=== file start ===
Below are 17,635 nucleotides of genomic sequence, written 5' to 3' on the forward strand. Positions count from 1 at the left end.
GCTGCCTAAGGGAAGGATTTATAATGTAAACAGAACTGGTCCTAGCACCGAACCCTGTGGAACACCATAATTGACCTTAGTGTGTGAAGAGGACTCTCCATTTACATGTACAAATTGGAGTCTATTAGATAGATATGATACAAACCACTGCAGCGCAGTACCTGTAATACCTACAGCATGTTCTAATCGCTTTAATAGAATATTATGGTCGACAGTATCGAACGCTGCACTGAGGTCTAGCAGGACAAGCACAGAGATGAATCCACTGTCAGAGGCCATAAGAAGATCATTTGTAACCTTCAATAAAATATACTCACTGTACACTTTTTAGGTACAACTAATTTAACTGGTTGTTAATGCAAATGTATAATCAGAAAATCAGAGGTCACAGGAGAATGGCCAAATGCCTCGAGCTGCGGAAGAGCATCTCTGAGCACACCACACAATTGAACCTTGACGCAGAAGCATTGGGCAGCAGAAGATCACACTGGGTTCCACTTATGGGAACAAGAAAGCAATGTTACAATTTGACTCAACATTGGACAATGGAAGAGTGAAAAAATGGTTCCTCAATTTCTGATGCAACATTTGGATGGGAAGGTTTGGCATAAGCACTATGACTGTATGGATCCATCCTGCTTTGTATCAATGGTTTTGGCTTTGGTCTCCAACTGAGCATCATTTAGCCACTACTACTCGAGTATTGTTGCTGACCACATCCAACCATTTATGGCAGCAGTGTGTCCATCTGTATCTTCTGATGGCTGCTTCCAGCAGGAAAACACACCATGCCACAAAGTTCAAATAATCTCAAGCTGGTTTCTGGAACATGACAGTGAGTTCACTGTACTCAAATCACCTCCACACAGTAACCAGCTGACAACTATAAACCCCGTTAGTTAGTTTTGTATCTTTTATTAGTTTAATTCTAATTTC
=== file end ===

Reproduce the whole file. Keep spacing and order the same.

Below are 17,635 nucleotides of genomic sequence, written 5' to 3' on the forward strand. Positions count from 1 at the left end.
GCTGCCTAAGGGAAGGATTTATAATGTAAACAGAACTGGTCCTAGCACCGAACCCTGTGGAACACCATAATTGACCTTAGTGTGTGAAGAGGACTCTCCATTTACATGTACAAATTGGAGTCTATTAGATAGATATGATACAAACCACTGCAGCGCAGTACCTGTAATACCTACAGCATGTTCTAATCGCTTTAATAGAATATTATGGTCGACAGTATCGAACGCTGCACTGAGGTCTAGCAGGACAAGCACAGAGATGAATCCACTGTCAGAGGCCATAAGAAGATCATTTGTAACCTTCAATAAAATATACTCACTGTACACTTTTTAGGTACAACTAATTTAACTGGTTGTTAATGCAAATGTATAATCAGAAAATCAGAGGTCACAGGAGAATGGCCAAATGCCTCGAGCTGCGGAAGAGCATCTCTGAGCACACCACACAATTGAACCTTGACGCAGAAGCATTGGGCAGCAGAAGATCACACTGGGTTCCACTTATGGGAACAAGAAAGCAATGTTACAATTTGACTCAACATTGGACAATGGAAGAGTGAAAAAATGGTTCCTCAATTTCTGATGCAACATTTGGATGGGAAGGTTTGGCATAAGCACTATGACTGTATGGATCCATCCTGCTTTGTATCAATGGTTTTGGCTTTGGTCTCCAACTGAGCATCATTTAGCCACTACTACTCGAGTATTGTTGCTGACCACATCCAACCATTTATGGCAGCAGTGTGTCCATCTGTATCTTCTGATGGCTGCTTCCAGCAGGAAAACACACCATGCCACAAAGTTCAAATAATCTCAAGCTGGTTTCTGGAACATGACAGTGAGTTCACTGTACTCAAATCACCTCCACACAGTAACCAGCTGACAACTATAAACCCCGTTAGTTAGTTTTGTATCTTTTATTAGTTTAATTCTAATTTC